“Yeah,” said Justin, closing his notebook so the girl wouldn’t see his drawings. “You made a joke. About pregnancy.”

     “Oh yeah!” said the girl, and she cracked up again at the memory, grabbing Justin’s arm in delight. “I made that up right then! I can be really funny sometimes.”

     “Where are your friends?” asked Justin.

     “We got separated.” The girl was still giggling and she didn’t elaborate. Then she seemed to remember something and began to rummage through her bag, pulling out little items and scattering them on the carpet. “Well,” she finally said, shoving her bag away from her. “I can’t find my key card.” She bumped her head back against the wall a few times and then said, “How old are you?”

     “Thirteen,” said Justin. He felt ashamed to be thirteen, which made him angry.

     “I’m twenty-two,” said the girl. “Why are you so quiet?”

     “I’m not quiet. I talk all the time. I just don’t know you.”

     “So what?” said the girl. “I’m drunk and I’m on vacation. What would you say if you knew me?”

      Justin sat in silence for a while, wondering if he could really ask what he wanted to ask. Then he said, “What do you think my chances are of dating someone like you when I’m your age? Just…what do you think my chances are?”

     The girl cocked her head and gave an apologetic smile. “Honestly? Sorry, if you’re even asking that question, your chances aren’t very good. The guys that I date have never asked a question like that in their lives.”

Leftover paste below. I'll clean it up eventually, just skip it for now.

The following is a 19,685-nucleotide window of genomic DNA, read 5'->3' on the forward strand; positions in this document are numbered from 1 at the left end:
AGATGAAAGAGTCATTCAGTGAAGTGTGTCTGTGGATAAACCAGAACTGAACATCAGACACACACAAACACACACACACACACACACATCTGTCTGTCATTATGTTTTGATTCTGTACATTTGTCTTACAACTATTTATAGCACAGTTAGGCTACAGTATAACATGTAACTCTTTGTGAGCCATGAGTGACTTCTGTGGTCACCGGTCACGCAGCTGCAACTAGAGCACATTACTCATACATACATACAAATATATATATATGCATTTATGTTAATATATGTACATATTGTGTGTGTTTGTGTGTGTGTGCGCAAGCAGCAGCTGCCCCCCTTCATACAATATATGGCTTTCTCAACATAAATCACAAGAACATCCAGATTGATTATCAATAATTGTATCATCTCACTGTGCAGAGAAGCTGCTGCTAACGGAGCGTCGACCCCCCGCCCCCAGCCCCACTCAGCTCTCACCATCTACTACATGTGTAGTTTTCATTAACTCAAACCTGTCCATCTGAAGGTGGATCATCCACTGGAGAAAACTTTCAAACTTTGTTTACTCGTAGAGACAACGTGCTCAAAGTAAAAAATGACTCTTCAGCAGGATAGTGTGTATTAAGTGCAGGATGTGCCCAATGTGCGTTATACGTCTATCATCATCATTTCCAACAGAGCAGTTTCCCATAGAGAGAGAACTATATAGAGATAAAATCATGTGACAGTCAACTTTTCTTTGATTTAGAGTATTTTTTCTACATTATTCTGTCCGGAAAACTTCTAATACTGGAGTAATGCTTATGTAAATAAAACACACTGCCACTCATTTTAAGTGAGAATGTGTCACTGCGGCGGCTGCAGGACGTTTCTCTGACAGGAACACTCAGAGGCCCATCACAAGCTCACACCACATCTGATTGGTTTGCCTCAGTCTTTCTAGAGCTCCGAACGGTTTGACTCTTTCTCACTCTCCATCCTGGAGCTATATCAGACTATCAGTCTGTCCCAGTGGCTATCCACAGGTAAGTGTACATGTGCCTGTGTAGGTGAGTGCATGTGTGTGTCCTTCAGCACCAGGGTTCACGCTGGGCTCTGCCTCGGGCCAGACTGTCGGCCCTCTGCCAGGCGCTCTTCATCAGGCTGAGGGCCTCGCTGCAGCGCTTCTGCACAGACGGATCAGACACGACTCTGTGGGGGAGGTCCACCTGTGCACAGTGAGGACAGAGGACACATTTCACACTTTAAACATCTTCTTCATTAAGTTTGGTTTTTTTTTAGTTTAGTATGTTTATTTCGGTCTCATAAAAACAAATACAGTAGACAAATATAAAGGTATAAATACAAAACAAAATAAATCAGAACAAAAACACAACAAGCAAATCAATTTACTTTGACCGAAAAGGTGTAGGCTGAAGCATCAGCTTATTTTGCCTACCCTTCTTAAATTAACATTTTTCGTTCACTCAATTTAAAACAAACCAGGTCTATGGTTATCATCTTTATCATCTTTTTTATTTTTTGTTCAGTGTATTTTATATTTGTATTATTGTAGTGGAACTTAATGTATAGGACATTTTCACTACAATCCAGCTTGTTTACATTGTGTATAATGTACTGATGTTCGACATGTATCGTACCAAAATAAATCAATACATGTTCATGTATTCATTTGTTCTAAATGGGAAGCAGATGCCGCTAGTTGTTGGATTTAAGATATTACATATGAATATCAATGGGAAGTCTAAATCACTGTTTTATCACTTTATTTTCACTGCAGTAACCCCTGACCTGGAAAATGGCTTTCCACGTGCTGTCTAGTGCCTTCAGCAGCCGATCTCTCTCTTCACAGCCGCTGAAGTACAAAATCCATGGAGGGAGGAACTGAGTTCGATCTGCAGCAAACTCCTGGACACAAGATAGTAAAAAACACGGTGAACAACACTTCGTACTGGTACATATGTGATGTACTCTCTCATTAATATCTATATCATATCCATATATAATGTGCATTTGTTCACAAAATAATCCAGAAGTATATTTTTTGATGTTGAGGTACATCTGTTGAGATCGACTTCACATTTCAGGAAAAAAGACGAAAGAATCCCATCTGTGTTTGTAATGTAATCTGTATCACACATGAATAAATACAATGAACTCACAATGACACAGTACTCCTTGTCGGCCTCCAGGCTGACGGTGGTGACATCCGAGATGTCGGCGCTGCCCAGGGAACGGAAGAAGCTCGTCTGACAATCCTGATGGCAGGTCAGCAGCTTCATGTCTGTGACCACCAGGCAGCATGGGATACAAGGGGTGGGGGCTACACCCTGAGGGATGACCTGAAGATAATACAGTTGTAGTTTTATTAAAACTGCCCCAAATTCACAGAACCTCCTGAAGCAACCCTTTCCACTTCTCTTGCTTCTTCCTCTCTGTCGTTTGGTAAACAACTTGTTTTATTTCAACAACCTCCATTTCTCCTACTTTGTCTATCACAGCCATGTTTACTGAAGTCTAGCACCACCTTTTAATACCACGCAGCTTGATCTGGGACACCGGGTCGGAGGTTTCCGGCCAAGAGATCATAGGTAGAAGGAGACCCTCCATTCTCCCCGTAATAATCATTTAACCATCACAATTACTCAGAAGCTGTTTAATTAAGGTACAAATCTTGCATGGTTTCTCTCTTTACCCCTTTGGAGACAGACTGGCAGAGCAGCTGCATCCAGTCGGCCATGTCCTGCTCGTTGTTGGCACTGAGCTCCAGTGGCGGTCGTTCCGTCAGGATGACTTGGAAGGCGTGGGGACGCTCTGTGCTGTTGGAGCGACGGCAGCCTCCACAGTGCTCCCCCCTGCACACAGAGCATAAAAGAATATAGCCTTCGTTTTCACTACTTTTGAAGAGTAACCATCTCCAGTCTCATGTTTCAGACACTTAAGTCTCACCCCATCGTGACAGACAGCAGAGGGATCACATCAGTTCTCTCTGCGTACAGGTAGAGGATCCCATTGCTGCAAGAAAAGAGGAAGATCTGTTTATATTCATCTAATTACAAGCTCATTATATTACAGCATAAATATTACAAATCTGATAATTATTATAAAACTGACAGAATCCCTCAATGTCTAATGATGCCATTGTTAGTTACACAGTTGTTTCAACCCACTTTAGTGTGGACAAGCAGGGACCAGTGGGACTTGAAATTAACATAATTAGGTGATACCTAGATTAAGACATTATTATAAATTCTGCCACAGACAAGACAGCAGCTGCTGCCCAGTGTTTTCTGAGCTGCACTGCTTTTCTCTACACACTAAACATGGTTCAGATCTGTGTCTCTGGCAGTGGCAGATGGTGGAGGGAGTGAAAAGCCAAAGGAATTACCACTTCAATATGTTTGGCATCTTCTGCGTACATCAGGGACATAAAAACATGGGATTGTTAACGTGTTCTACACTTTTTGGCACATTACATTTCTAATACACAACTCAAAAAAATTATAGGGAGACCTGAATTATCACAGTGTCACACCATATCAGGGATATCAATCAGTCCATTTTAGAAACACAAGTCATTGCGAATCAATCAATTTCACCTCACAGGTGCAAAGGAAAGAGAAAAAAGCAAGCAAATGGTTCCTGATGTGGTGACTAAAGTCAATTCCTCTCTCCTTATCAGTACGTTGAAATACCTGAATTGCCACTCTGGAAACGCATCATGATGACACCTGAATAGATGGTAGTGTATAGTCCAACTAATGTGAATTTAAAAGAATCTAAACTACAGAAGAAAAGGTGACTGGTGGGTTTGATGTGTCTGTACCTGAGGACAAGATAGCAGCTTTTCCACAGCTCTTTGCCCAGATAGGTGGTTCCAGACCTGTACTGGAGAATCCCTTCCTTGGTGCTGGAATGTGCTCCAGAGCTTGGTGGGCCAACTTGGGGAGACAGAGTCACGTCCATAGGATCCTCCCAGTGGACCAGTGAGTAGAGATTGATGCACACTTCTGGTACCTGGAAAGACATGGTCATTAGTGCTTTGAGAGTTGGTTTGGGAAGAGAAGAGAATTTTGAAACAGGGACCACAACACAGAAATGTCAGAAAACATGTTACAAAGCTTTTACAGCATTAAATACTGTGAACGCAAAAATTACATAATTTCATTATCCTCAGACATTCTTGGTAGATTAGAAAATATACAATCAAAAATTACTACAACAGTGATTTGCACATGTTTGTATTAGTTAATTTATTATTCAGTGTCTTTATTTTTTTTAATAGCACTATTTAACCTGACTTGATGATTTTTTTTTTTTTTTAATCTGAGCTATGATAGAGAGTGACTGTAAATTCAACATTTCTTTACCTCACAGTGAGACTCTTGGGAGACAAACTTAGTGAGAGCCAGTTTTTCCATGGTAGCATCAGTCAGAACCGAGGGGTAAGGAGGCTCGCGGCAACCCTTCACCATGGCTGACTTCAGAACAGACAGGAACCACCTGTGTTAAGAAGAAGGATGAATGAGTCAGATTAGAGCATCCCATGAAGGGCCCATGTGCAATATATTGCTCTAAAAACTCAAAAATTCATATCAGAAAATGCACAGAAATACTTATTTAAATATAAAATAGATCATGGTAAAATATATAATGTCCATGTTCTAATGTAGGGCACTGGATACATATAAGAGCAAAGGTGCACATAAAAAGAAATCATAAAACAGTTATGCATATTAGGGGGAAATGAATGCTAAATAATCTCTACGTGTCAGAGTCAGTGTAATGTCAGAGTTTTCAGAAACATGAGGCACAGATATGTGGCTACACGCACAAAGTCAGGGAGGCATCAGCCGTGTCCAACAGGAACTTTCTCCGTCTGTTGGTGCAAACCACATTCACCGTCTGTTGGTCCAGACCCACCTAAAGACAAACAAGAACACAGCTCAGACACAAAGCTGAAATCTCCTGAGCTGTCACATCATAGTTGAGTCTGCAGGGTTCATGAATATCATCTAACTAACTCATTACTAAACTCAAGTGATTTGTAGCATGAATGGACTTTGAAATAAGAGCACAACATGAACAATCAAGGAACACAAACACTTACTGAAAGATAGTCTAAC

Justin scowled. “How do you know?”

     “I do,” said the girl. “My guys don’t wonder. And they don’t think in terms of chance.”

     “That’s stupid,” said Justin. He stood up and fought the urge to kick the girl’s stuff as she started scooping it back into her bag. “No one knows for sure how things are going to be.”

     “Maybe so,” said the girl. “But I like guys who think they know.”

     “I have to go to bed,” said Justin.

     “Me too,” said the girl. “But I’m not going to.” She stood up and grabbed Justin’s shoulder to steady herself until the initial wave of dizziness passed. Justin felt strange when he realized that he and the girl were the same height. She grinned and said, “Have a fun vacation.” Then she walked back to the elevator, pressed the button, the doors opened for her immediately, and she was gone. Her shoes were still sitting in the hall.

     Justin went back into the hotel room and flashed the lights on and off a few times before leaving them on. “Wake up, idiots,” he said. “One of you is moving over.”